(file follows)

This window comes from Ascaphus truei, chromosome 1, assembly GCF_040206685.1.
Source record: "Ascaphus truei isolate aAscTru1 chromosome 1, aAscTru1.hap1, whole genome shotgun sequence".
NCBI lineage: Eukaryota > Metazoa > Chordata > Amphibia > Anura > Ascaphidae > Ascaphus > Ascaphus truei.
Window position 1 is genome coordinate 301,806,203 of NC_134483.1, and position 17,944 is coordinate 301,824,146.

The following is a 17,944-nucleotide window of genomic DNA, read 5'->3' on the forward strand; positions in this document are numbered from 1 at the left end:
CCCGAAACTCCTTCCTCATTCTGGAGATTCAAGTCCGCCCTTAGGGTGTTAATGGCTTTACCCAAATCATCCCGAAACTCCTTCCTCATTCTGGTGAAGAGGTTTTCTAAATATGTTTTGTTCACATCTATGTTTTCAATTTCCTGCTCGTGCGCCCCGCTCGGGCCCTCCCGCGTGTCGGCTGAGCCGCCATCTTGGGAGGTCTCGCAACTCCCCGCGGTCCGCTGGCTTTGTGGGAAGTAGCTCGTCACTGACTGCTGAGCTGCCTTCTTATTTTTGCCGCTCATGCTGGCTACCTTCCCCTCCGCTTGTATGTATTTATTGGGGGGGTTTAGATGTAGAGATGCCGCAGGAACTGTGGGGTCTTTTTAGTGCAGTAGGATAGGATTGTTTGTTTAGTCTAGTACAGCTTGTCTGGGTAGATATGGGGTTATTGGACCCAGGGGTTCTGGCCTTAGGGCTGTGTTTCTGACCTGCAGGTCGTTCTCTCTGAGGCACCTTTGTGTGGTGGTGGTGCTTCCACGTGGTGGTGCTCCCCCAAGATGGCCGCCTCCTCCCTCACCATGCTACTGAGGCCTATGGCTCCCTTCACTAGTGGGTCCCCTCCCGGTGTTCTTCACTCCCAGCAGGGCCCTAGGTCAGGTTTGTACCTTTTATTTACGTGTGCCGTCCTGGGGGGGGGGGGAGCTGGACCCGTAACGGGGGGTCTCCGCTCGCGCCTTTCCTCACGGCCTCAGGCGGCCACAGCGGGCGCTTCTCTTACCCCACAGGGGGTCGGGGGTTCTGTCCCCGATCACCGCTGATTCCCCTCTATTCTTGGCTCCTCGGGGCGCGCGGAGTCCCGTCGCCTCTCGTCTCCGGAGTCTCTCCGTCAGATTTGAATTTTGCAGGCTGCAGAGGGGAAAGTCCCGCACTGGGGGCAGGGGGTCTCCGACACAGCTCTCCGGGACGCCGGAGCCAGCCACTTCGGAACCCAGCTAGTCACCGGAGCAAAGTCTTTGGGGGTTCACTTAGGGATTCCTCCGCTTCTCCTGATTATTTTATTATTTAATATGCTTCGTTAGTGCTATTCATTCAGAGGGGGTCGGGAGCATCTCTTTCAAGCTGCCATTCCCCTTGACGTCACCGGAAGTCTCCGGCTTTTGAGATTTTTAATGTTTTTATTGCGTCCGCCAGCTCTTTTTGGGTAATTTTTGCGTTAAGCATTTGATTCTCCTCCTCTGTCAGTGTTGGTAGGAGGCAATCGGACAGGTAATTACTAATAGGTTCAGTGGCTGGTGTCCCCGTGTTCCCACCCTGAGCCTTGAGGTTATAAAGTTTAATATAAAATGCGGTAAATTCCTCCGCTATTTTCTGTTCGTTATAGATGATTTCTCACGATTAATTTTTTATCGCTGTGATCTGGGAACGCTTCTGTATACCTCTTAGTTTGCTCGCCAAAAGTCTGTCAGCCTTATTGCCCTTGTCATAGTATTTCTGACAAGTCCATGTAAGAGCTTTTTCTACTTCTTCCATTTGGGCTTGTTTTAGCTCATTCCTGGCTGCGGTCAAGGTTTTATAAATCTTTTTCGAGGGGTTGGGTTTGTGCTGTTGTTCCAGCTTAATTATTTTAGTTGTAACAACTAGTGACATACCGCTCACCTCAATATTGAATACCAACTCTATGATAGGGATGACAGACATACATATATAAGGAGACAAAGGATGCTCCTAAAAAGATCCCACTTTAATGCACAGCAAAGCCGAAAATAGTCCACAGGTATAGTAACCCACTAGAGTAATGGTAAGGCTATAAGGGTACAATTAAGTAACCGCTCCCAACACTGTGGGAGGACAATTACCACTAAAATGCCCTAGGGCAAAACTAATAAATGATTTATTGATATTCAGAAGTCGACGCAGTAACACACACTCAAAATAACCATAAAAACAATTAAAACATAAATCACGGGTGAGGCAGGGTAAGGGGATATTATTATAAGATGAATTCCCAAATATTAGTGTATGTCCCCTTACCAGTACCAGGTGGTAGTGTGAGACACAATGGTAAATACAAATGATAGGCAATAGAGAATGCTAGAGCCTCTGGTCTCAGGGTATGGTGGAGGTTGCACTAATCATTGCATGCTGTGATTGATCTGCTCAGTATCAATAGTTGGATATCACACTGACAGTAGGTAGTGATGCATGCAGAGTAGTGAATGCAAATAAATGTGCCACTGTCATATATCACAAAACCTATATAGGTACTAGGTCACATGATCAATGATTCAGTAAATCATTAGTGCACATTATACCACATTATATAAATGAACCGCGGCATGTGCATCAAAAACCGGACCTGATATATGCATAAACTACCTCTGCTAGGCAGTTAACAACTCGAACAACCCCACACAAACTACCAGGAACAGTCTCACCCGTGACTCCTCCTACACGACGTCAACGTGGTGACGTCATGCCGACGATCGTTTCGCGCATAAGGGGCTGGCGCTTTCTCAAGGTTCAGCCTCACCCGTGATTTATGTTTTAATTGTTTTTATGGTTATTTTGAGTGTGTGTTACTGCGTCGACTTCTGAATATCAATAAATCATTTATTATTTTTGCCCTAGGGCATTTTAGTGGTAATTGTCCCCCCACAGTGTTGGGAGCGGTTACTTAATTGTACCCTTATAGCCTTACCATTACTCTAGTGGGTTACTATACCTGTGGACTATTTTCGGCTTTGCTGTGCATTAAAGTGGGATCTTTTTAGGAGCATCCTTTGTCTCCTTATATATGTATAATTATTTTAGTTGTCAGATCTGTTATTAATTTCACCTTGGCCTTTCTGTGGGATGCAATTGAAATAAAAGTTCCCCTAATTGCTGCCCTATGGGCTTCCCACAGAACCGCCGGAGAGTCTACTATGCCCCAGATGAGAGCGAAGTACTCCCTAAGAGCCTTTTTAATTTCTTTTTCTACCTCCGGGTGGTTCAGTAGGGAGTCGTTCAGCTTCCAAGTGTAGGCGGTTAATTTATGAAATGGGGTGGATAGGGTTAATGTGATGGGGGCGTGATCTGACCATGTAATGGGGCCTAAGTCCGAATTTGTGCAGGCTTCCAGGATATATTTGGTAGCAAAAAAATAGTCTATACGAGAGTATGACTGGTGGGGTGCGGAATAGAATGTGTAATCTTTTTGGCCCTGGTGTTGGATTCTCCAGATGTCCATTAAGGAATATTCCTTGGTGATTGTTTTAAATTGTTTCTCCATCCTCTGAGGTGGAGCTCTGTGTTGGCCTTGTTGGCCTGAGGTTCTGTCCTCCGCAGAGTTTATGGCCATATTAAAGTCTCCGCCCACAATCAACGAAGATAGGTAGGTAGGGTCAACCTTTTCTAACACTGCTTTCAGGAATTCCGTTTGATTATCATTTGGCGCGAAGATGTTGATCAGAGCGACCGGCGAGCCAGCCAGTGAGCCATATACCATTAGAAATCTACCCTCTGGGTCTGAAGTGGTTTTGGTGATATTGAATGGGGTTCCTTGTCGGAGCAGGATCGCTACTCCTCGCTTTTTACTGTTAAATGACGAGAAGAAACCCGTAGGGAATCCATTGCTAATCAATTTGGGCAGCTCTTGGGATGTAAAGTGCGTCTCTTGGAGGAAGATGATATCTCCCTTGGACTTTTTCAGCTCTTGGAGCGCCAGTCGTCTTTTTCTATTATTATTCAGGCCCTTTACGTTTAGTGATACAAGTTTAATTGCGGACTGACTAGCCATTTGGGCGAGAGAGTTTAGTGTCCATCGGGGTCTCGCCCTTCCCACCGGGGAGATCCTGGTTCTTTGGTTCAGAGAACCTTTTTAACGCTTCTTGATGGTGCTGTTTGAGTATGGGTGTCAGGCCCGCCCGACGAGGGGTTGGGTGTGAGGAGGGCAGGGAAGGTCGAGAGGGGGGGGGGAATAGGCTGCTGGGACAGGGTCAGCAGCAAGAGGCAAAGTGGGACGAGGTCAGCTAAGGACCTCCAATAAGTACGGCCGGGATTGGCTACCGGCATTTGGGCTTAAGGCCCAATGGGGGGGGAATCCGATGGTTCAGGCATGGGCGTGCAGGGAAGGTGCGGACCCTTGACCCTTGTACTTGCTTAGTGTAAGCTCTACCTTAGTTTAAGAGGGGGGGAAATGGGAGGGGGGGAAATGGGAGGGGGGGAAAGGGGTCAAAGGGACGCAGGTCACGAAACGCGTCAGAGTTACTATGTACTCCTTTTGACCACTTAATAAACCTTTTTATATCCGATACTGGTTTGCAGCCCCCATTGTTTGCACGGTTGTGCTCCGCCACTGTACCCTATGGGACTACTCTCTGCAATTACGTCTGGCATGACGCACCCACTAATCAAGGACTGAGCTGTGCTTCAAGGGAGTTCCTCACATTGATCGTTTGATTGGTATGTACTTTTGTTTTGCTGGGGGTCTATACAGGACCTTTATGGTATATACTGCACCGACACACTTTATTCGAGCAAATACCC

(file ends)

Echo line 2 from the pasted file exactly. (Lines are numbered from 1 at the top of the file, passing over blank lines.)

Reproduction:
Source record: "Ascaphus truei isolate aAscTru1 chromosome 1, aAscTru1.hap1, whole genome shotgun sequence".